by Eric Alfaro
Rick Gore, a Yolo County District Attorney investigator, has resigned from his position. Gore has also apologized for making accusatory statements of District Attorney Reisig’s unethical behavior. This resignation comes at a moment when the District Attorney’s office has been caught in a number of unflattering positions.
According to reports, Gore voluntarily resigned and retracted statements that were delivered to District Attorney Reisig in a letter on March 5, 2008. That letter delivered to Reisig was also forwarded to the Yolo County Counsel, the office of Yolo County Human Resources, the State Bar of California and the Attorney General’s Office of California.
“However, these bullying techniques did work on many and you got many people to write these personal character attacks against her. We had many closed-door discussions about your campaign in your office doing working hours. I remember saying hi to DDA Lenzi in the hallway and you later called me a traitor and told me I was scared of her.
Gore went on to comment on Reisig’s alleged unethical behavior:
“One major disagreement you and I had was when you tried to hide and conceal discoverable evidence about a material witness and refused to discover evidence during an on-going murder trial.”
These accusation against Reisig, serious by all accounts, culminate with alleged acts of coercion. Gore states that Reisig forced him to sign an affidavit in favor of a gang injunction he did not agree with. Gore goes on to comment the obligatory signing of the affidavit:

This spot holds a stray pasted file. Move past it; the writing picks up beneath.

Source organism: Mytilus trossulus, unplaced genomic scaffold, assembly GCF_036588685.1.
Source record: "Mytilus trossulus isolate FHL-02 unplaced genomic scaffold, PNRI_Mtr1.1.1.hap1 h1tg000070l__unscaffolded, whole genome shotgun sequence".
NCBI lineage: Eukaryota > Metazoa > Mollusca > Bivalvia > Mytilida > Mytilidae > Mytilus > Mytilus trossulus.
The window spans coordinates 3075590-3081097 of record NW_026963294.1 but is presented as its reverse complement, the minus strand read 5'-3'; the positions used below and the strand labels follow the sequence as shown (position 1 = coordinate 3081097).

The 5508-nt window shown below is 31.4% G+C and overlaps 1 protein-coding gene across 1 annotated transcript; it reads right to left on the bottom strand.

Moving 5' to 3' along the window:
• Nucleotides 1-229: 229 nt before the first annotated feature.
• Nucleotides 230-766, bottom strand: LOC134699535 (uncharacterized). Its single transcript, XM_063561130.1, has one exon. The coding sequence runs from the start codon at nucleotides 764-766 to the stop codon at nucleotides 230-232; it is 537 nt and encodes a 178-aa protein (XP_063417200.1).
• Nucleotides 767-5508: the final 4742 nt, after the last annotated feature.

“I was called in by DDA Linden a few days later, and was told [Reisig] had ordered me to sign this injunction and I had no choice. Knowing I could be fired for not following this order, I signed it after changing some of the language.”
The resignation and apology from Gore comes at a very controversial time in the District Attorney’s career. Randy Skaggs recently filed a law suit against Reisig for whistle-blower retaliation and for violating the right of privacy. Skaggs alleges that District Attorney Reisig retaliated against him for bringing to Reisig’s attention, exculpatory evidence, evidence that would have proved someone’s innocence.
The connection between the Skaggs case and the Gore incident raise many questions about the District Attorneys recent public behavior–Skaggs’ and Gore’s alleged claims of obstruction of Justice would have naturally been detrimental to Reisig’s legitimacy and public image. Aside from these statements, protesters have focused on Reisig’s conviction track records–they claim are discriminatory and corrupt.
The connections between the three pressure points, Skaggs, Gore and protesters, have received little to no coverage with the local media. The nature in which this public statement of apology was released comes as nothing short of suspicious.
The District Attorney’s press release was distributed to major news services in the area; Reisig stated to the Daily Democrat, “I believe this retraction, along with the findings of the county’s independent investigation released last year, have vindicated those in the District Attorney’s Office affected by Mr. Gore’s allegations”.
An important question to ask is, why does this revelation come with the resignation of Gore? The climate in Yolo County has not been favorable to prospects of a Reisig 2010 re-election campaign run. This behavior seems more like the staple of a career politician and less like the mark of a District Attorney.
Could the District Attorney merely be cleaning up his office and track record for a 2010 campaign run? The logic behind the press release does not add up. Why would Gore’s apology be disclosed in such a public manner–especially when Gore himself had accused Reisig a year earlier, of coercing him into committing acts he did not consent to?
Eric Alfaro is a UC Berkeley political science graduate from Woodland. He will be a periodic contributor to the Vanguard.